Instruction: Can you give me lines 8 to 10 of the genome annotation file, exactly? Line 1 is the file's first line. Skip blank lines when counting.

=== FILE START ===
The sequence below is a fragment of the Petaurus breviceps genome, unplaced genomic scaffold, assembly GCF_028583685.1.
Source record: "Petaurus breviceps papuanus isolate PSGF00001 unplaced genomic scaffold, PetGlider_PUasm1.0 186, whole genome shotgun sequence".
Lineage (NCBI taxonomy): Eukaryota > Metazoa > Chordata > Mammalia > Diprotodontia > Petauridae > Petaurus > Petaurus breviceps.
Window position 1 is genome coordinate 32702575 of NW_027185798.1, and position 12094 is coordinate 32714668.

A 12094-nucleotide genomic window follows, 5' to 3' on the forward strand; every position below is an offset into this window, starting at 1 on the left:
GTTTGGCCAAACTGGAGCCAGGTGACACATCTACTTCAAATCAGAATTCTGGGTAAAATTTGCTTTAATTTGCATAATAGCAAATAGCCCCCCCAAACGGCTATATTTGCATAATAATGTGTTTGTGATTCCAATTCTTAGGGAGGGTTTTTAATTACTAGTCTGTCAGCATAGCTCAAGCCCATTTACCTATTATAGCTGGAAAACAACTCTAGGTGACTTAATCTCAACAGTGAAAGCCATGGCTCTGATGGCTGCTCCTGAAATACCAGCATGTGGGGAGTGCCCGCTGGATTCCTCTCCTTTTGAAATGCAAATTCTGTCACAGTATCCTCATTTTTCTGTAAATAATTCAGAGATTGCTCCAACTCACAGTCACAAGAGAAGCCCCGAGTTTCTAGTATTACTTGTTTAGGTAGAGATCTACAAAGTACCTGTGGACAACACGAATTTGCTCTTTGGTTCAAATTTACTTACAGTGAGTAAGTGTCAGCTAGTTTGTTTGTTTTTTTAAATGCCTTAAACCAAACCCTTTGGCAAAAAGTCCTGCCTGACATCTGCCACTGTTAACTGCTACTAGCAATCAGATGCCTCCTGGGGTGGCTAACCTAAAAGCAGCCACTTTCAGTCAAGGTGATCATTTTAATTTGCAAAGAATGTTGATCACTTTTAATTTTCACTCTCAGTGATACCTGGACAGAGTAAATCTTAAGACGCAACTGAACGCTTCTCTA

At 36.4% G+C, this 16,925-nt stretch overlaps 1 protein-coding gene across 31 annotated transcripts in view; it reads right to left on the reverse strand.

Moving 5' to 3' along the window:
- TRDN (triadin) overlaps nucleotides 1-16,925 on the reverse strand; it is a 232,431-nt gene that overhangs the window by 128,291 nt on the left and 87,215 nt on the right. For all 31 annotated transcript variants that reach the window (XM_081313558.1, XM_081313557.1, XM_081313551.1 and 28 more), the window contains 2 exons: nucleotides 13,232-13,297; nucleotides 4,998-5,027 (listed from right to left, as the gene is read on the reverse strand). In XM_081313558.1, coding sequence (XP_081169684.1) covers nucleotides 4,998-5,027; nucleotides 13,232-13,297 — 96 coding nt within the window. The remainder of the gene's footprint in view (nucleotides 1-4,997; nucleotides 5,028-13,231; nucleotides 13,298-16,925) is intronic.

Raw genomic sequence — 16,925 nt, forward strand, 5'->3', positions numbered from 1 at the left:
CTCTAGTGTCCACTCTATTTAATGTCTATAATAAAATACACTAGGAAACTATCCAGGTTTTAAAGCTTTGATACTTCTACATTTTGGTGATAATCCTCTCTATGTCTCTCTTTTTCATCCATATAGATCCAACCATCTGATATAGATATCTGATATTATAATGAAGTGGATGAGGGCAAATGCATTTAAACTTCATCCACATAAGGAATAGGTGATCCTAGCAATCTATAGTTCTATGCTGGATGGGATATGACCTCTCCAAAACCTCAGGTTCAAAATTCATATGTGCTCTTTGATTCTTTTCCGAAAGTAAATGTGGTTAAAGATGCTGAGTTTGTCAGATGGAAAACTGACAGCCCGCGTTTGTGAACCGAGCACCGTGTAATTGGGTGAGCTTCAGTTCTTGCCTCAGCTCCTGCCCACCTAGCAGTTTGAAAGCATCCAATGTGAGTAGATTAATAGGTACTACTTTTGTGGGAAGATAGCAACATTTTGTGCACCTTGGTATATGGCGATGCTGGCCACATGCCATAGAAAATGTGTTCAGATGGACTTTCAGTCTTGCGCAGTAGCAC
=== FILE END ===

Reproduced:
Moving 5' to 3' along the window:
- TRDN (triadin) overlaps nucleotides 1-16,925 on the reverse strand; it is a 232,431-nt gene that overhangs the window by 128,291 nt on the left and 87,215 nt on the right. For all 31 annotated transcript variants that reach the window (XM_081313558.1, XM_081313557.1, XM_081313551.1 and 28 more), the window contains 2 exons: nucleotides 13,232-13,297; nucleotides 4,998-5,027 (listed from right to left, as the gene is read on the reverse strand). In XM_081313558.1, coding sequence (XP_081169684.1) covers nucleotides 4,998-5,027; nucleotides 13,232-13,297 — 96 coding nt within the window. The remainder of the gene's footprint in view (nucleotides 1-4,997; nucleotides 5,028-13,231; nucleotides 13,298-16,925) is intronic.

Raw genomic sequence — 16,925 nt, forward strand, 5'->3', positions numbered from 1 at the left: